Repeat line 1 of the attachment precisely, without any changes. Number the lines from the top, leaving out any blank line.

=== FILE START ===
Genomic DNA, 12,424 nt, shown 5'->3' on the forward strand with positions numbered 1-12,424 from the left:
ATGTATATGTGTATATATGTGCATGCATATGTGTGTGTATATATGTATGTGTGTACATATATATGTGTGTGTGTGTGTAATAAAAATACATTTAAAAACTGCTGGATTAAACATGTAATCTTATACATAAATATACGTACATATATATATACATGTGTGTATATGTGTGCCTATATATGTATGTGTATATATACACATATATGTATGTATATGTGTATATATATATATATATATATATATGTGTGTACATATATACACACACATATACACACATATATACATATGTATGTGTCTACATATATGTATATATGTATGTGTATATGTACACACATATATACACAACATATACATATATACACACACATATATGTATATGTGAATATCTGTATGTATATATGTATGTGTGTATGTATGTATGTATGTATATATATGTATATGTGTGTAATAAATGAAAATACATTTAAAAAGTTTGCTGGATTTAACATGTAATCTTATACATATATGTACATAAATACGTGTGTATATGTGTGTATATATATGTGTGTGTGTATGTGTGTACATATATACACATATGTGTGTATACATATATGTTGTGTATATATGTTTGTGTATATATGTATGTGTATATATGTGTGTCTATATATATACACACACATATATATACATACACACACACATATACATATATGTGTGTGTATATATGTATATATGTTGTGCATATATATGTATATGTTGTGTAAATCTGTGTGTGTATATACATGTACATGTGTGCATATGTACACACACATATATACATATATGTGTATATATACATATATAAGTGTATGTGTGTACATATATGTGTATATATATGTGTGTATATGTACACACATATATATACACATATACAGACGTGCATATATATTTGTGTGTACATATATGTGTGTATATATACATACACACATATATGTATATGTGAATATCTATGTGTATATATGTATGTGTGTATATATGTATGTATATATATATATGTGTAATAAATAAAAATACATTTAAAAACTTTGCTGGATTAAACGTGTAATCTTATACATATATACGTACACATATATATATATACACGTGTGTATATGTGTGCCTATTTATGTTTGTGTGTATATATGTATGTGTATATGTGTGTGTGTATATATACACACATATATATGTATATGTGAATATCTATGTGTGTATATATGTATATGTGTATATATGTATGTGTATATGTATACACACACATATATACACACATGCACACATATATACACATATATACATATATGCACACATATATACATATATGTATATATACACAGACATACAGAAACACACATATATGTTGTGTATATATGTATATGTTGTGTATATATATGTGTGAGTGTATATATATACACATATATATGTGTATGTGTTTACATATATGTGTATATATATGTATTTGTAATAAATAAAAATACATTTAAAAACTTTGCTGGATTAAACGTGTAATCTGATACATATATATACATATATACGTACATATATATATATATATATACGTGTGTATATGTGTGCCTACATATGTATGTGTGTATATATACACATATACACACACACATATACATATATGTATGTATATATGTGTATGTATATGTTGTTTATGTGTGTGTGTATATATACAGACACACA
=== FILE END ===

Genomic DNA, 12,424 nt, shown 5'->3' on the forward strand with positions numbered 1-12,424 from the left: